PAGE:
So what has Mervyn King done to offend the New York Times? The paper, and its international edition, the Herald Tribune, have just published a withering attack on the Bank of England Governor, despite there being no obvious peg on which to hang such an article.
Their case rests on three accusations: that Mr King's record on inflation is poor, that he has compromised the Bank's independence by publicly opining on fiscal policy, and that his calls for British banks to bolster their balance sheets have been ignored.
British economists were quick to defend Mr King yesterday – nothing unites them like an attack from abroad on one of their own – but it has to be said that dealing with the charges one by one is not a happy experience.
On inflation, it has now been a year since the Bank even came within a percentage point of its 2 per cent CPI target. And while the Governor complains about factors such as the global commodity price surge, his insistence that inflation will fall in the medium term has been undermined by the frequency with which that term has been redefined. One might also point out that the European Central Bank has got far closer to its 2 per cent target despite the same external challenges.
As for the issue of independence, we still have not got to the bottom of what exactly Mr King said to Nick Clegg and other Liberal Democrats to prompt their post-election conversion to the Conservatives' austerity programme. His public statements on fiscal policy have fallen short of pronouncing on tax rises or spending cuts, but have still been useful capital for the coalition Government.
Then there is banking regulation. Mr King may yet get his way for a tougher capital funding regime for British banks – though don't bet on it – but the Governor's record here is patchy too. Most obviously, he flip-flopped on the issue of moral hazard, insisting at the start of the credit crisis that banks shouldn't be bailed out, before being forced into a U-turn.
Does this mean, as the NYT claims, that Mr King is no longer respected? That is to overstate the position – you will not find more than a tiny handful of economists, or politicians for that matter, who would go that far. Still, now more than half-way through his second term of office, the Governor still has an enormous amount of work to do to secure his reputation.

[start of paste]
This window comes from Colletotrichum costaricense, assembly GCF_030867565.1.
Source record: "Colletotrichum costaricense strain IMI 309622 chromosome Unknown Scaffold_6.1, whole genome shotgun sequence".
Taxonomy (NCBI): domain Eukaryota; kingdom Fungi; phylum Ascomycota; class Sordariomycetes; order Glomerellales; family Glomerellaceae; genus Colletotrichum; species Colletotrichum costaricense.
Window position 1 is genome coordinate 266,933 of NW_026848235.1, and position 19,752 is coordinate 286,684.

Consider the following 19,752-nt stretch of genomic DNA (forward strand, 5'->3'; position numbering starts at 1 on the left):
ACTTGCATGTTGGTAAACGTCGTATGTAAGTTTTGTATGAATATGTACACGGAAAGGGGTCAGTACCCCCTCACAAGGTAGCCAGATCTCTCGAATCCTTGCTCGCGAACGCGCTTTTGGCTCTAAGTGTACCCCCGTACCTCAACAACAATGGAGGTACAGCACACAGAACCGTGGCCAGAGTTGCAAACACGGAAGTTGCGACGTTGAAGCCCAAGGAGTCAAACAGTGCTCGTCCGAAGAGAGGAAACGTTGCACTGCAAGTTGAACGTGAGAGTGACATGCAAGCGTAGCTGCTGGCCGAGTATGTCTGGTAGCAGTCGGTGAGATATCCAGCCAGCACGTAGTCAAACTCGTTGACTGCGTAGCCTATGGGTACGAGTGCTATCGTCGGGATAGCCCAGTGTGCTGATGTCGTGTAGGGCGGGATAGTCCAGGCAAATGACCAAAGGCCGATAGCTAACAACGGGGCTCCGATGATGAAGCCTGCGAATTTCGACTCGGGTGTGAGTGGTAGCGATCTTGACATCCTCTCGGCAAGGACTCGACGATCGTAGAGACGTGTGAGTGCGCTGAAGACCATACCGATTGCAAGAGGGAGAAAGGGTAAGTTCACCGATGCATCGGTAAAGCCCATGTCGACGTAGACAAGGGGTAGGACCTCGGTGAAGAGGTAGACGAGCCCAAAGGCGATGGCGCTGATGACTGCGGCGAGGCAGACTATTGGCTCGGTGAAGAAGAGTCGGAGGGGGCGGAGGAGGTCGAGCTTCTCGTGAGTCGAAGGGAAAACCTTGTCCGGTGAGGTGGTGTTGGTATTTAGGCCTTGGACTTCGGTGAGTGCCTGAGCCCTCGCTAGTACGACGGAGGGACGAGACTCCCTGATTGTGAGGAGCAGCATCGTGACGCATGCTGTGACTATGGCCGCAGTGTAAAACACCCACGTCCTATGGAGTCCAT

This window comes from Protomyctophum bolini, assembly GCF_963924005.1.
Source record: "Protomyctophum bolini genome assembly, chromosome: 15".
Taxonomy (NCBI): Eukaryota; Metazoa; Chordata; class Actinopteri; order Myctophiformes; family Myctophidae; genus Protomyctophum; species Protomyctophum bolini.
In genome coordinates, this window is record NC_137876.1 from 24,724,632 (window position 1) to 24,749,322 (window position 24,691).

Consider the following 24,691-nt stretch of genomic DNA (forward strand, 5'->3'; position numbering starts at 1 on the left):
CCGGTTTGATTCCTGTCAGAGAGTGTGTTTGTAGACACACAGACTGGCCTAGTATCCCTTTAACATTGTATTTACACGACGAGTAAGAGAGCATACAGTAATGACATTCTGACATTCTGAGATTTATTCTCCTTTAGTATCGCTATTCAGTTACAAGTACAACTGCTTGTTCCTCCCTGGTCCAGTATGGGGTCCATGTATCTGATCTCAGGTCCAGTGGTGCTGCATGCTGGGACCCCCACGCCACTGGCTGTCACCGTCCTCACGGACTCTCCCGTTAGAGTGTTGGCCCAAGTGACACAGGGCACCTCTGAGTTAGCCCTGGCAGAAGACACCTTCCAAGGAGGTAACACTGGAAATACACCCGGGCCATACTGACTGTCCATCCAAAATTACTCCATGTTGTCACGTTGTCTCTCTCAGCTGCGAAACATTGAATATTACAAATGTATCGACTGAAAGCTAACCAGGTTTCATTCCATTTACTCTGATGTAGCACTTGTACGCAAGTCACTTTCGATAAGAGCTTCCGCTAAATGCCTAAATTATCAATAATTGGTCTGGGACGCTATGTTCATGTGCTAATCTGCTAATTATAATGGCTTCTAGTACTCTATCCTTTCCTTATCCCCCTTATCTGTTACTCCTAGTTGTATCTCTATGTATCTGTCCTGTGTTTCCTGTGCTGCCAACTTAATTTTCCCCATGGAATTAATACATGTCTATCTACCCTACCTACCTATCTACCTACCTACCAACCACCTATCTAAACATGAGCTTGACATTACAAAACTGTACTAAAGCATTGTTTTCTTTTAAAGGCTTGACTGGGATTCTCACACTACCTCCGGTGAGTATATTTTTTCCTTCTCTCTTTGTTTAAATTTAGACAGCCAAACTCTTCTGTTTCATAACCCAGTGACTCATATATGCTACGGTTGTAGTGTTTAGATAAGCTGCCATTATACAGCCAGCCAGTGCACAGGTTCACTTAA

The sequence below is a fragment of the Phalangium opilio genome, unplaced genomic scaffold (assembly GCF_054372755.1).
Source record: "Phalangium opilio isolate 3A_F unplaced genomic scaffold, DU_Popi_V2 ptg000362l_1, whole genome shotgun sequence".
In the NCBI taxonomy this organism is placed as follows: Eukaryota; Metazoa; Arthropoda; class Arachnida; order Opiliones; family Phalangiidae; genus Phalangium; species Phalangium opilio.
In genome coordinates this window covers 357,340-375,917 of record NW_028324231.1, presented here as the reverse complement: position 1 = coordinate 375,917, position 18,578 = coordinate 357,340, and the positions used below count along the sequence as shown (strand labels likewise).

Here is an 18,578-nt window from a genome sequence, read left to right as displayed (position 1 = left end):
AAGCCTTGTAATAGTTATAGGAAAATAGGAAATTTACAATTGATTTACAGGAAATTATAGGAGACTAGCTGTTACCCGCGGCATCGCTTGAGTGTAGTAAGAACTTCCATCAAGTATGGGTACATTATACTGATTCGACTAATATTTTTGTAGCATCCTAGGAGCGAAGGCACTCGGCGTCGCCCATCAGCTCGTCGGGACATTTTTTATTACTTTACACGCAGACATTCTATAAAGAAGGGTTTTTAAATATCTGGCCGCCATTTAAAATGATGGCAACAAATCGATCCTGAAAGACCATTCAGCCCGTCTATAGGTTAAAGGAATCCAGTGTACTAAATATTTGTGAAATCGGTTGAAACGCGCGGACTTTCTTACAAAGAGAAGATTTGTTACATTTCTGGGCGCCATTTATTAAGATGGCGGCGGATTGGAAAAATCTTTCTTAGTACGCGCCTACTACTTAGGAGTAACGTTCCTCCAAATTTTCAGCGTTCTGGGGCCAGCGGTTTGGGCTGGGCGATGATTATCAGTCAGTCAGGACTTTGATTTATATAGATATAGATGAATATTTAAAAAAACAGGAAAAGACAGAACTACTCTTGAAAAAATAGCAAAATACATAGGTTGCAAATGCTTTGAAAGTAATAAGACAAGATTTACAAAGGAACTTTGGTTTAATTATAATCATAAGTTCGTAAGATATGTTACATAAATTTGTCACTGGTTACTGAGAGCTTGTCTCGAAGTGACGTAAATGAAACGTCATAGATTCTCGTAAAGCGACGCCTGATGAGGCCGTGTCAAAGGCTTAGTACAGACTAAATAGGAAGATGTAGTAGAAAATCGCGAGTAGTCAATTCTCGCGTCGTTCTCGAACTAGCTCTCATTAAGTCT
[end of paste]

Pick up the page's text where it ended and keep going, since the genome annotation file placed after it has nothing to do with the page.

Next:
The recovery that gathers no steam
Today's duo of releases on retail trade and the housing market tell us that while those awful fourth-quarter GDP figures overstated the extent to which Britain's economic recovery has stalled, we are in for an anaemic year. Or, to put it another way, while there are some positives to cling to for the retail sector and the property market, there are just as many negatives. So, while the headline data on retail sales for January will have come as a relief to sector, the best figures came early on in the month when shoppers were finally able to get out of their homes following the Christmas snow. Later on, sales slipped back, as you would expect with consumer confidence falling and VAT rising.
Similarly, the housing market numbers from the RICS suggest fewer property professionals are now reporting price falls than in months gone by. But that reflects falling supply rather than any improvement in market sentiment – nor is there much prospect of the latter with rate rises to come.
All in all, what we have here is a picture of a consumer sector, so important to the UK economy, that is stuttering. What it does notsuggest, whatever those critics of the Bank of England Governor who are particularly concerned about his record on inflation have to say, is that an interest rate rise would be the right decision at this week's meeting of the Monetary Policy Committee.
Inconsistency on insider dealing
Another day, another insider dealing case: this time, it is one David Massey, a former corporate financier, in the line of the Financial Services Authority's fire. Yesterday, the regulator fined him £150,000 over an episode that saw him make a £100,000 profit dealing on the basis of inside information about the Alternative InvestmentMarket-listed Eicom.
It is not a trivial sum, but many people will think Mr Massey got off lightly. After all, there have been several cases in recent months where insider-dealing convictions have lead to prison sentences. Some have involved much larger sums of money, but not all – for example, Malcolm Calvert, theformer Cazenove stockbroker, got 21 months in jail for offences that netted him £104,000.
The FSA does not have the option of a prison sentence if it chooses to prosecute insider-dealing cases via its own regulatory procedures, as it did with Mr Massey, rather than asking the Crown Prosecution Service to pursue a criminal case. The regulator decides which is the best option on a case-by-case basis – it has to decide whether a criminal prosecution would be successful, given the complexities of some insider dealing matters and the potential vagaries of a jury.
Still, as the FSA discoveredyesterday, the regulatory course is not without risks either. It had wanted to fine Mr Massey £280,000, but an appeals tribunal cut the penalty almost in half. While this body had no doubt Mr Massey was guilty of market abuse, it rather generously decided he did not think he was breaking the rules, a view it said he had arrived at "by a process of wishful thinking". In other words, the tribunal cut Mr Massey some slack because it thought he had deluded himself about the rules.
In response to which, one can only say that perhaps the FSA will show a little more confidence in the jury system when it next has to make this sort of decision.Reuse content